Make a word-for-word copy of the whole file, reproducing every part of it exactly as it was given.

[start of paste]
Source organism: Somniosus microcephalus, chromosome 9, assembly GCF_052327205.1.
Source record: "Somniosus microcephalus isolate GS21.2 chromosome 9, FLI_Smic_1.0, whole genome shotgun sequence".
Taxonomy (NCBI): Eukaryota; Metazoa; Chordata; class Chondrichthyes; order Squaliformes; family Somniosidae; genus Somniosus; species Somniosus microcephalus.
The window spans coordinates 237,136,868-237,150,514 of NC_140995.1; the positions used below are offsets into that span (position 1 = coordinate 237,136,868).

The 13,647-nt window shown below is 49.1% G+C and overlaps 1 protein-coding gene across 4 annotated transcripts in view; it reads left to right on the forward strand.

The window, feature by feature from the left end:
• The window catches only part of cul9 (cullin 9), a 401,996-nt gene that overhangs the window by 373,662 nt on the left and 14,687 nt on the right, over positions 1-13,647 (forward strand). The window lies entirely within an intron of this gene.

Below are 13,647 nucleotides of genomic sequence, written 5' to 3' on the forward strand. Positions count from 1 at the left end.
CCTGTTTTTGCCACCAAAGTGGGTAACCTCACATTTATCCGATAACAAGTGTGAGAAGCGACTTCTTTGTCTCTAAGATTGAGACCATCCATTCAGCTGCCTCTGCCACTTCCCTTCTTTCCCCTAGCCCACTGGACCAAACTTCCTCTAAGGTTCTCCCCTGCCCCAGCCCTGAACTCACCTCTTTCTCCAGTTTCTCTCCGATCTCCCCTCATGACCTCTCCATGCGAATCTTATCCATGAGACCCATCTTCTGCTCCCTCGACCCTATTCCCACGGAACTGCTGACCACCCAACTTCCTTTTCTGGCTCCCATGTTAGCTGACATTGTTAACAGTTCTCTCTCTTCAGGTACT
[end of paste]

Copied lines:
Source organism: Somniosus microcephalus, chromosome 9, assembly GCF_052327205.1.
Source record: "Somniosus microcephalus isolate GS21.2 chromosome 9, FLI_Smic_1.0, whole genome shotgun sequence".
Taxonomy (NCBI): Eukaryota; Metazoa; Chordata; class Chondrichthyes; order Squaliformes; family Somniosidae; genus Somniosus; species Somniosus microcephalus.
The window spans coordinates 237,136,868-237,150,514 of NC_140995.1; the positions used below are offsets into that span (position 1 = coordinate 237,136,868).

The 13,647-nt window shown below is 49.1% G+C and overlaps 1 protein-coding gene across 4 annotated transcripts in view; it reads left to right on the forward strand.

The window, feature by feature from the left end:
• The window catches only part of cul9 (cullin 9), a 401,996-nt gene that overhangs the window by 373,662 nt on the left and 14,687 nt on the right, over positions 1-13,647 (forward strand). The window lies entirely within an intron of this gene.

Below are 13,647 nucleotides of genomic sequence, written 5' to 3' on the forward strand. Positions count from 1 at the left end.
CCTGTTTTTGCCACCAAAGTGGGTAACCTCACATTTATCCGATAACAAGTGTGAGAAGCGACTTCTTTGTCTCTAAGATTGAGACCATCCATTCAGCTGCCTCTGCCACTTCCCTTCTTTCCCCTAGCCCACTGGACCAAACTTCCTCTAAGGTTCTCCCCTGCCCCAGCCCTGAACTCACCTCTTTCTCCAGTTTCTCTCCGATCTCCCCTCATGACCTCTCCATGCGAATCTTATCCATGAGACCCATCTTCTGCTCCCTCGACCCTATTCCCACGGAACTGCTGACCACCCAACTTCCTTTTCTGGCTCCCATGTTAGCTGACATTGTTAACAGTTCTCTCTCTTCAGGTACT